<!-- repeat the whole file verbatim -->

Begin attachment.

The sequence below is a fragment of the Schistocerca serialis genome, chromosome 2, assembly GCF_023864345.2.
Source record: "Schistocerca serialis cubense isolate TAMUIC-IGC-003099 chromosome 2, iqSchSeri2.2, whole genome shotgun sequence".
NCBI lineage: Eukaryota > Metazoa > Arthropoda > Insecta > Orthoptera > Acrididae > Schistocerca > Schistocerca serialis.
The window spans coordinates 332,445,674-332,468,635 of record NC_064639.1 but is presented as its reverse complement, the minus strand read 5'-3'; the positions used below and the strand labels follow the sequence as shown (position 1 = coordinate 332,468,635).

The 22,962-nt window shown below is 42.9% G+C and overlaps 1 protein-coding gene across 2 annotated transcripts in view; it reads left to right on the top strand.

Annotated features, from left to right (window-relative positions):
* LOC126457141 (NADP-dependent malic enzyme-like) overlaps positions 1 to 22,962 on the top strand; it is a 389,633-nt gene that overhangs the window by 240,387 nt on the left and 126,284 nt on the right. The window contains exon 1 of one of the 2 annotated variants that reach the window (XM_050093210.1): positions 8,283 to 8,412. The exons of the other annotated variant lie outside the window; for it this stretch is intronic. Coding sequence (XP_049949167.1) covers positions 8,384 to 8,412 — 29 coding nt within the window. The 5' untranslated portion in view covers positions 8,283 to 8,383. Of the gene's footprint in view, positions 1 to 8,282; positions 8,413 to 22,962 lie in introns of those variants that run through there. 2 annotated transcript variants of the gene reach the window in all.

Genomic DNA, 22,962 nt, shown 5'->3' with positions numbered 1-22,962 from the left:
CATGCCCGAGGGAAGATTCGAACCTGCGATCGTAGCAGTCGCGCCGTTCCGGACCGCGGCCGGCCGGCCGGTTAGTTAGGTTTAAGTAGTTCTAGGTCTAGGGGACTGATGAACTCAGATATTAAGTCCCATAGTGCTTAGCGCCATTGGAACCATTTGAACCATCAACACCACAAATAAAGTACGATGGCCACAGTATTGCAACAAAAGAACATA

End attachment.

The sequence below is a fragment of the Schistocerca serialis genome, chromosome 2, assembly GCF_023864345.2.
Source record: "Schistocerca serialis cubense isolate TAMUIC-IGC-003099 chromosome 2, iqSchSeri2.2, whole genome shotgun sequence".
NCBI lineage: Eukaryota > Metazoa > Arthropoda > Insecta > Orthoptera > Acrididae > Schistocerca > Schistocerca serialis.
The window spans coordinates 332,445,674-332,468,635 of record NC_064639.1 but is presented as its reverse complement, the minus strand read 5'-3'; the positions used below and the strand labels follow the sequence as shown (position 1 = coordinate 332,468,635).

The 22,962-nt window shown below is 42.9% G+C and overlaps 1 protein-coding gene across 2 annotated transcripts in view; it reads left to right on the top strand.

Annotated features, from left to right (window-relative positions):
* LOC126457141 (NADP-dependent malic enzyme-like) overlaps positions 1 to 22,962 on the top strand; it is a 389,633-nt gene that overhangs the window by 240,387 nt on the left and 126,284 nt on the right. The window contains exon 1 of one of the 2 annotated variants that reach the window (XM_050093210.1): positions 8,283 to 8,412. The exons of the other annotated variant lie outside the window; for it this stretch is intronic. Coding sequence (XP_049949167.1) covers positions 8,384 to 8,412 — 29 coding nt within the window. The 5' untranslated portion in view covers positions 8,283 to 8,383. Of the gene's footprint in view, positions 1 to 8,282; positions 8,413 to 22,962 lie in introns of those variants that run through there. 2 annotated transcript variants of the gene reach the window in all.

Genomic DNA, 22,962 nt, shown 5'->3' with positions numbered 1-22,962 from the left:
CATGCCCGAGGGAAGATTCGAACCTGCGATCGTAGCAGTCGCGCCGTTCCGGACCGCGGCCGGCCGGCCGGTTAGTTAGGTTTAAGTAGTTCTAGGTCTAGGGGACTGATGAACTCAGATATTAAGTCCCATAGTGCTTAGCGCCATTGGAACCATTTGAACCATCAACACCACAAATAAAGTACGATGGCCACAGTATTGCAACAAAAGAACATA